Iraq’s president, meanwhile, demanded that the Americans release an Iranian arrested this week on suspicion of smuggling weapons to Shiite militias. The demand adds new strains to U.S.-Iraqi relations only days before a meeting between President Bush and Iraq’s Prime Minister Nouri al-Maliki.

Interior Ministry spokesman Maj. Gen. Abdul-Karim Khalaf said Iraqi authorities had completed an investigation into the Sept. 16 shooting in Nisoor Square in western Baghdad and concluded that Blackwater guards were responsible for the deaths.

My emphasis.

News roundup…

No time for a full essay, today, and Magnifico has the day off, so here are some top news stories…

Los Angeles Times:

Iraq war budget jumps for 2008

Bush plans to increase his request to nearly $200 billion. The troop buildup and new gear are the main reasons.

By Julian E. Barnes, Los Angeles Times Staff Writer
September 22, 2007

WASHINGTON — — After smothering efforts by war critics in Congress to drastically cut U.S. troop levels in Iraq, President Bush plans to ask lawmakers next week to approve another massive spending measure — totaling nearly $200 billion — to fund the war through next year, Pentagon officials said.

If Bush’s spending request is approved, 2008 will be the most expensive year of the Iraq war.

If I were writing one essay, today, it would be about that.

Guardian:

The new British empire? UK plans to annex south Atlantic

Owen Bowcott
Saturday September 22, 2007
The Guardian

Britain is preparing territorial claims on tens of thousands of square miles of the Atlantic Ocean floor around the Falklands, Ascension Island and Rockall in the hope of annexing potentially lucrative gas, mineral and oil fields, the Guardian has learned.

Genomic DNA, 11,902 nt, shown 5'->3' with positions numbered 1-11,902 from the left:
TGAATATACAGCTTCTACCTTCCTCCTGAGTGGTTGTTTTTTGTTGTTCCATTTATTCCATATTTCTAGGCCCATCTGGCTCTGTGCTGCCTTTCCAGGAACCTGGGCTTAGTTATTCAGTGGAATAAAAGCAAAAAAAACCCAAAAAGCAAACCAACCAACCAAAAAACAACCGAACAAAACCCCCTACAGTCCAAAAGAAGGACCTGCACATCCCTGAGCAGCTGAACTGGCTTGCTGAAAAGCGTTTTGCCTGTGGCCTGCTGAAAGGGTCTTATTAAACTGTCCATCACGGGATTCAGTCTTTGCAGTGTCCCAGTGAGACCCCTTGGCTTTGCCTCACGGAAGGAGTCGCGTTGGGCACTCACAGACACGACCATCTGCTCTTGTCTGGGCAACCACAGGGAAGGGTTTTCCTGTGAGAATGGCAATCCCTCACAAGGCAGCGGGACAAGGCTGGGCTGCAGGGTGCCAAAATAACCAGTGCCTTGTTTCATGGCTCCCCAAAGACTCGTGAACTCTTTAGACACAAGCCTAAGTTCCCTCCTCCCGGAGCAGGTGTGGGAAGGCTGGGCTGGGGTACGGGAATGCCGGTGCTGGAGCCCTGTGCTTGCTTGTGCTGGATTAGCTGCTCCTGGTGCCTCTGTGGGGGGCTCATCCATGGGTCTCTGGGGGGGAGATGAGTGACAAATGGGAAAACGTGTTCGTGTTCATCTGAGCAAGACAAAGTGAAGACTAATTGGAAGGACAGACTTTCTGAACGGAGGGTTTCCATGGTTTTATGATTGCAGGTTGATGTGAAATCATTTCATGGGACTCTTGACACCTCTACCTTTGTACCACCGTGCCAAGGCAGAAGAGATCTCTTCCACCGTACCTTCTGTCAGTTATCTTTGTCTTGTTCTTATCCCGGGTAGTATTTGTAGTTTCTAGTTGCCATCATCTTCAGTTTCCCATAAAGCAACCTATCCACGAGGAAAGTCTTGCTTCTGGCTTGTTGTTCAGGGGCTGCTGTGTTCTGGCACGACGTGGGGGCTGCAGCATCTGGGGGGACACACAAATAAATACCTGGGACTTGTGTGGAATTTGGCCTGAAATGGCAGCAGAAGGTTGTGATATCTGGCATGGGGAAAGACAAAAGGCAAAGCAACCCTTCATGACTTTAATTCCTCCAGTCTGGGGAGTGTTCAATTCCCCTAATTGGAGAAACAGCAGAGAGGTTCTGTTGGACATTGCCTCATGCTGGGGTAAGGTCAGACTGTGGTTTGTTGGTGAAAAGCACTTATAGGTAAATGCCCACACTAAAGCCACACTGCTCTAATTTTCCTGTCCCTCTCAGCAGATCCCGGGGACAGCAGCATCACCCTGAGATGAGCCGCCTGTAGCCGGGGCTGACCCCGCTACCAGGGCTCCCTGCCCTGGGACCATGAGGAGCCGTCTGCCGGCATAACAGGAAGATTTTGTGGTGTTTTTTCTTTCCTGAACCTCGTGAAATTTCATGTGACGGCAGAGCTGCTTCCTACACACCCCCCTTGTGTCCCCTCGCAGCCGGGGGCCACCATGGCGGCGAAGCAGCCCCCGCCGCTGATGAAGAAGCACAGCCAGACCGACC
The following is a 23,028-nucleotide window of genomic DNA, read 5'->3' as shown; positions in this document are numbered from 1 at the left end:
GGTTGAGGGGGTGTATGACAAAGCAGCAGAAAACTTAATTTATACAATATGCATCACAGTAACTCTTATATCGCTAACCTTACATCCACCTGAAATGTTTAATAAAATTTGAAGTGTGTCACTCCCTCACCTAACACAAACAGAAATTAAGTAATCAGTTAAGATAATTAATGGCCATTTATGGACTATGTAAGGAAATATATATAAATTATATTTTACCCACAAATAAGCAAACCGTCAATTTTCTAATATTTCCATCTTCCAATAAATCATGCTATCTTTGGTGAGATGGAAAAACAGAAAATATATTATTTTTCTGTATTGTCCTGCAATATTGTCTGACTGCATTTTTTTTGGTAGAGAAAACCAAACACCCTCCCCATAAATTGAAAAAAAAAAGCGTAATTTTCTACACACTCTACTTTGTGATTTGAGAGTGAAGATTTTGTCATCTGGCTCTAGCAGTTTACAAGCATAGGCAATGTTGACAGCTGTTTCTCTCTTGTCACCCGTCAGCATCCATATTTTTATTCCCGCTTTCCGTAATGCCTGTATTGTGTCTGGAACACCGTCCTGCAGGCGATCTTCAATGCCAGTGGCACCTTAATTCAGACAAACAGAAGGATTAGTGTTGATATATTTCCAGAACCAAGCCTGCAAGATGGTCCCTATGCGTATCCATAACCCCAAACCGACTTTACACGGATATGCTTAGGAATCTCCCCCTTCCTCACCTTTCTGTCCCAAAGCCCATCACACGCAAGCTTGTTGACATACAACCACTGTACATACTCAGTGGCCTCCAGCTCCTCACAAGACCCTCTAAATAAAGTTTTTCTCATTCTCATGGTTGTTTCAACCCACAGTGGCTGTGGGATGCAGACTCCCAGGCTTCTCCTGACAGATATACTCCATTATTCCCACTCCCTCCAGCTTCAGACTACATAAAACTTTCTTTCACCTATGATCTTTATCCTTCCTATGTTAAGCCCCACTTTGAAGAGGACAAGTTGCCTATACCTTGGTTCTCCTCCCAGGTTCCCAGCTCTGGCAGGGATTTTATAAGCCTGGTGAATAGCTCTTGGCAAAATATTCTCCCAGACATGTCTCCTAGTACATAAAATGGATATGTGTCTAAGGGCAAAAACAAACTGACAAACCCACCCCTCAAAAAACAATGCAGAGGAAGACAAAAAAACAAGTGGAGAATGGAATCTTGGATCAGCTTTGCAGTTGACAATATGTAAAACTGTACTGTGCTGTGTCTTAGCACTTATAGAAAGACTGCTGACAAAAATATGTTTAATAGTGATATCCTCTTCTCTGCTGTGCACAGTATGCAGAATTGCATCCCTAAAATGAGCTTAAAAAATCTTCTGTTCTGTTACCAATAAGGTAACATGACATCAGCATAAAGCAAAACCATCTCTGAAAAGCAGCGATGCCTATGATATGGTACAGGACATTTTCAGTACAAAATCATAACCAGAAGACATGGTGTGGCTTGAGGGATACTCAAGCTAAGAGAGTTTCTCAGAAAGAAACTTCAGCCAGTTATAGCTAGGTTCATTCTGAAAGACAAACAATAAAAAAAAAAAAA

The UK claims, to be lodged at the UN Commission on the Limits of the Continental Shelf, exploit a novel legal approach that is transforming the international politics of underwater prospecting.

Britain is accelerating its process of submitting applications to the UN – which is fraught with diplomatic sensitivities, not least with Argentina – before an international deadline for registering interests.

Guardian:

Iran in show of military power

Ned Temk
Saturday September 22, 2007
Guardian Unlimited

The Iranian president was talking on the eve of his departure from Tehran, amid a storm of opposition to his visit to New York and growing international alarm over his country’s nuclear ambitions. He is poised to deliver a defiant address to the UN General Assembly this week.

The Iranian military showed off a new long-range ballistic missile called the Ghadr – Farsi for ‘power’. In a speech marking the event, Ahmadinejad shrugged off US and regional concerns about Iran’s more assertive role, saying: ‘Iran is an influential power in the region and the world should know that this power has always served peace, stability, brotherhood and justice.’

Ahmadinejad does what he does: blabbity blabbity blab. Look for our media to use it as further evidence that we need to think about war. Idiots, on both sides, with the Iranian people’s lives hanging in the balance.

More…

The Morning News

The Morning News is an Open Thread.

From Yahoo News Top Stories

1 Feds target Blackwater in weapons probe
By MATTHEW LEE, Associated Press Writer
1 minute ago

WASHINGTON – Federal prosecutors are investigating whether employees of the private security firm Blackwater USA illegally smuggled into Iraq weapons that may have been sold on the black market and ended up in the hands of a U.S.-designated terrorist organization, officials said Friday.

The U.S. Attorney’s Office in Raleigh, N.C., is handling the investigation with help from Pentagon and State Department auditors, who have concluded there is enough evidence to file charges, the officials told The Associated Press. Blackwater is based in Moyock, N.C.

A spokeswoman for Blackwater did not return calls seeking comment Friday. The U.S. attorney for the eastern district of North Carolina, George Holding, declined to comment, as did Pentagon and State Department spokesmen.